Hunting for New Users

Yesterday Twitter announced that their user growth was flattening up. Needless to say, their share prices dropped. Now Twitter CEO says that his number one priority is to grow the user base. I think it is a great idea.

It is a great idea not only for Twitter, but also for Facebook, Google and other corporations, which provide services to connect people. If not today, in near future, their user growth is going to stall.

It seems there are not many ways you can make more money from this business model.

  1. Upsell your services to existing users (advertisers). In order to do this, dive deeper into peoples’ data and share it with advertisers.
  2. Create new users, who have enough buying power that attracts advertising revenue, while safe-guarding existing user base.

To upsell their services, they need to mine more personal data, which can also create more backlash in the form of user attrition and regulatory scrutities. So the trick is to mine more data without appearing to be endangering the perceived privacy, while providing more value per click to the advertisers. This, I think, is a game of diminishing returns.

Creating yet another billion users with enough buying power to attract advertisers is even harder. To achieve this, these corporations have to increase their market share. For Google and Facebook, that would mean creating a whole new market and then lay claim its majority stake, because they already enjoy near monopoly on the existing market. A company can grow as much as its industry, not an inch more.

Google and Facebook already realized this and have been working on this. Beyond philanthropical goals, projects like Google Loon, is ultimately aimed to connect the “unconnected” and thus to create new markets. Which is exactly what Facebook is trying to do in China.

If Twitter wants to grow their user base substantially, they might want to sail abroad too. Not an easy thing to do, especially for Twitter, which doesn’t provide many glitters in their services, but is defenitely worth the effort.

Essentialism in Communication

When I first started talking to my children in their babyhood, my struggle was to talk in plainspeak. They would ask me questions and my response wouldn’t make much sense to them at all. I had to learn to remove all the conversational fluff that I was used to and get to the essential content. I had to communicate in elemental terms.

In hindsight, I can see that it was a great lesson for me. When we are presented with new ideas or difficult concepts, many of us act like 3 year olds. We freak out, stonewall, ignore, get distracted or get confused. The person who is communicating could use the same techniques to peel out the non-essential layers and present the meat of the conversation in plain simple terms. I am not advocating watering down of the content. It is about retaining the essence while removing the fluff and decor. Using building blocks of simple geometric shapes, we could start building complex structures one piece at a time. This strategy could be equally valuable, whether we are engaging in design discussions with a group of programmers or teaching kindergarteners.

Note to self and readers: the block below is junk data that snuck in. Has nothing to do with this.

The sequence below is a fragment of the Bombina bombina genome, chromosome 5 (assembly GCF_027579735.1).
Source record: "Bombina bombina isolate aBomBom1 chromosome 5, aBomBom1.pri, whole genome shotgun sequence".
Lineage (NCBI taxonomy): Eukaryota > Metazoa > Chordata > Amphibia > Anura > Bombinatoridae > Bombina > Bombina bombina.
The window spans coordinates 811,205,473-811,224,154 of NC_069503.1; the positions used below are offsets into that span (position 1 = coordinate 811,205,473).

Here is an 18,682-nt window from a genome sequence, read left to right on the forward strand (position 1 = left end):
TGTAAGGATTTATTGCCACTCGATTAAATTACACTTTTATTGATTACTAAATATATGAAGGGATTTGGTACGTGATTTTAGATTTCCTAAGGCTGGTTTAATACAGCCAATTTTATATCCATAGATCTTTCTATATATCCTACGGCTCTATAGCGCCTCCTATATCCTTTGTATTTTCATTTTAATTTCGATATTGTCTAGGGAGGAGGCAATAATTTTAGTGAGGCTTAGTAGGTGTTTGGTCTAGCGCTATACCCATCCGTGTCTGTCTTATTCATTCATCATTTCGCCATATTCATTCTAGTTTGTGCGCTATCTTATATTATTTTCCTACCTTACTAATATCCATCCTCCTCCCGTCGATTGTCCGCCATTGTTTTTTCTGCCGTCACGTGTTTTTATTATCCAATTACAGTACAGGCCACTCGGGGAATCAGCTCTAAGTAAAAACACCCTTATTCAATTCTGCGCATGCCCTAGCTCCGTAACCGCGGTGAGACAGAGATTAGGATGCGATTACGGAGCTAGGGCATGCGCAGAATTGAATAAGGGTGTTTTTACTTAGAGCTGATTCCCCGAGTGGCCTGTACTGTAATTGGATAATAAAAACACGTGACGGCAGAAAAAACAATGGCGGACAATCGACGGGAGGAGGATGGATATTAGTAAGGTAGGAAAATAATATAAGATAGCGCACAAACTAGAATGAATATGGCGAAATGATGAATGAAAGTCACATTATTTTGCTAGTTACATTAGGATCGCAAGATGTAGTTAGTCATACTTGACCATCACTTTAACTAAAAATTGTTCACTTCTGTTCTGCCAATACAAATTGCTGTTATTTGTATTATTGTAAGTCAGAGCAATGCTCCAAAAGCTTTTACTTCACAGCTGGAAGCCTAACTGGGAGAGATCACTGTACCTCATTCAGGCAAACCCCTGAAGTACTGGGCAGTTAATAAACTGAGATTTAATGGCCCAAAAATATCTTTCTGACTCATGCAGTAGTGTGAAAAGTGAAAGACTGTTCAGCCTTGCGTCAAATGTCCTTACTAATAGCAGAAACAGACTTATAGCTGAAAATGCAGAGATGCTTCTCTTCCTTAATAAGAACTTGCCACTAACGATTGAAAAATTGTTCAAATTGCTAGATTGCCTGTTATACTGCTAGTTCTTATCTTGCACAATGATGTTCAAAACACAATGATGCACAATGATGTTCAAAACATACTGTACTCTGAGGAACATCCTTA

Accountability and Ownership


Accountability and responsibility are used synonymously in corporate settings. Accountability is supposed to evoke an employee’s commitment towards a task, a project or a mission. We conduct weekly (sometimes even daily!) accountability meetings to get things done faster. Sure, people gather around in meetings for the fear of shame (call it peer pressure) and give status updates, which we make sure garner respect and approval.

I think there is an alternative approach. Eliminate the word ‘accountability’ or ‘responsibility’ altogether from our lingo and replace it with ‘ownership’. I think this will elevate the spirit of getting things done to a higher realm.

What? How so, you may ask. What is in a mere tweak in how we use our words?

I believe that words have power. When we talk to our colleagues, friends and family members, especially our children, the word choices we make are crucial. Words can move hearts and minds just a little bit, not enough to be seen, touched or sensed, but just enough to make a small shift in our attitudes. The right words evoke right emotions.

In one study mentioned in Malcolm Gladwell‘s blockbuster book ‘Blink‘, young subjects were primed with words representing old age and found that their subsequent responses became weaker to a statistically significant extent.

Words indeed have power.

Let us get back to the word play that we are in. The difference between ownership and accountability is not subtle. The former says we are empowered. The latter says that we are in line. Ownership is all about having an asset. It is about trust and confidence the other person has in you. It triggers intrinsic motivation to do the real work. Accountability on the other hand, is about our liability. It cleverly reminds us about the hidden sticks and carrots. It hints about shadows of danger, lurking around. The psychological shift these two words could make are nothing alike.

If you want to empower people and make them feel that they are richer by an additional asset, use the word ‘ownership’.

Let us cancel our ‘weekly accountability meeting’. Next week, instead,  let us have our first ‘weekly ownership meeting’.